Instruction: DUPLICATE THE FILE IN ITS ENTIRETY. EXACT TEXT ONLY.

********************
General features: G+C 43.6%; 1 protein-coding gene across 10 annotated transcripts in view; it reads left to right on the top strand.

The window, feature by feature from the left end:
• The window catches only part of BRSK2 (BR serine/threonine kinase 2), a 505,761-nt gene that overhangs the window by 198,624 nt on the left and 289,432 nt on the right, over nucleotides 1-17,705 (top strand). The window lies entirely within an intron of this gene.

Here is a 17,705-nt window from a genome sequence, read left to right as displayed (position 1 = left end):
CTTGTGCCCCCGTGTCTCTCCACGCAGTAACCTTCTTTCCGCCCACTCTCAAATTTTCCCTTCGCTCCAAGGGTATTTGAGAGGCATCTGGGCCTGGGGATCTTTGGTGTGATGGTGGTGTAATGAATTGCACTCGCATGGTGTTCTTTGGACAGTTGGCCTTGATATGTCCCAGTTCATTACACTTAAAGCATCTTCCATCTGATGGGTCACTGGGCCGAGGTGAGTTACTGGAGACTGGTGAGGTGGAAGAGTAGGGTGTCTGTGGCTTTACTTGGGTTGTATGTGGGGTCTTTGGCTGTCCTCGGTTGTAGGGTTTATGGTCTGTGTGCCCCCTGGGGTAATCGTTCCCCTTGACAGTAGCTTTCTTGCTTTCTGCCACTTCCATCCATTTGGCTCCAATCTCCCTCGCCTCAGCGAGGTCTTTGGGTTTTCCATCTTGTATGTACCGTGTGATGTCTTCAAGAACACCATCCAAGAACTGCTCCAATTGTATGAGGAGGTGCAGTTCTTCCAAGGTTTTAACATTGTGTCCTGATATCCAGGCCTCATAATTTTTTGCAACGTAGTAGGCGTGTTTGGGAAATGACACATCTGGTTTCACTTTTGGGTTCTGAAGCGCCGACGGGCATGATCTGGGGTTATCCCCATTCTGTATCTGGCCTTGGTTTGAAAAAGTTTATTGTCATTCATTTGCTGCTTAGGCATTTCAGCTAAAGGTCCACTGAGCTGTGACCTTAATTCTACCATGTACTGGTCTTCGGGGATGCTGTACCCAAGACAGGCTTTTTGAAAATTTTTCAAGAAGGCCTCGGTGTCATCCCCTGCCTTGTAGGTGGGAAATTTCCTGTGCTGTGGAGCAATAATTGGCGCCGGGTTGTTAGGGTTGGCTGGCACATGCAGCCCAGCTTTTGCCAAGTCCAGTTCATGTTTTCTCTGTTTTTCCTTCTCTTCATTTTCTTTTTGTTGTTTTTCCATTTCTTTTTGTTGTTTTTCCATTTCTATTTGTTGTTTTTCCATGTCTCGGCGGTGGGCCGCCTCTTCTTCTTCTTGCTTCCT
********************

General features: G+C 43.6%; 1 protein-coding gene across 10 annotated transcripts in view; it reads left to right on the top strand.

The window, feature by feature from the left end:
• The window catches only part of BRSK2 (BR serine/threonine kinase 2), a 505,761-nt gene that overhangs the window by 198,624 nt on the left and 289,432 nt on the right, over nucleotides 1-17,705 (top strand). The window lies entirely within an intron of this gene.

Here is a 17,705-nt window from a genome sequence, read left to right as displayed (position 1 = left end):
CTTGTGCCCCCGTGTCTCTCCACGCAGTAACCTTCTTTCCGCCCACTCTCAAATTTTCCCTTCGCTCCAAGGGTATTTGAGAGGCATCTGGGCCTGGGGATCTTTGGTGTGATGGTGGTGTAATGAATTGCACTCGCATGGTGTTCTTTGGACAGTTGGCCTTGATATGTCCCAGTTCATTACACTTAAAGCATCTTCCATCTGATGGGTCACTGGGCCGAGGTGAGTTACTGGAGACTGGTGAGGTGGAAGAGTAGGGTGTCTGTGGCTTTACTTGGGTTGTATGTGGGGTCTTTGGCTGTCCTCGGTTGTAGGGTTTATGGTCTGTGTGCCCCCTGGGGTAATCGTTCCCCTTGACAGTAGCTTTCTTGCTTTCTGCCACTTCCATCCATTTGGCTCCAATCTCCCTCGCCTCAGCGAGGTCTTTGGGTTTTCCATCTTGTATGTACCGTGTGATGTCTTCAAGAACACCATCCAAGAACTGCTCCAATTGTATGAGGAGGTGCAGTTCTTCCAAGGTTTTAACATTGTGTCCTGATATCCAGGCCTCATAATTTTTTGCAACGTAGTAGGCGTGTTTGGGAAATGACACATCTGGTTTCACTTTTGGGTTCTGAAGCGCCGACGGGCATGATCTGGGGTTATCCCCATTCTGTATCTGGCCTTGGTTTGAAAAAGTTTATTGTCATTCATTTGCTGCTTAGGCATTTCAGCTAAAGGTCCACTGAGCTGTGACCTTAATTCTACCATGTACTGGTCTTCGGGGATGCTGTACCCAAGACAGGCTTTTTGAAAATTTTTCAAGAAGGCCTCGGTGTCATCCCCTGCCTTGTAGGTGGGAAATTTCCTGTGCTGTGGAGCAATAATTGGCGCCGGGTTGTTAGGGTTGGCTGGCACATGCAGCCCAGCTTTTGCCAAGTCCAGTTCATGTTTTCTCTGTTTTTCCTTCTCTTCATTTTCTTTTTGTTGTTTTTCCATTTCTTTTTGTTGTTTTTCCATTTCTATTTGTTGTTTTTCCATGTCTCGGCGGTGGGCCGCCTCTTCTTCTTCTTGCTTCCT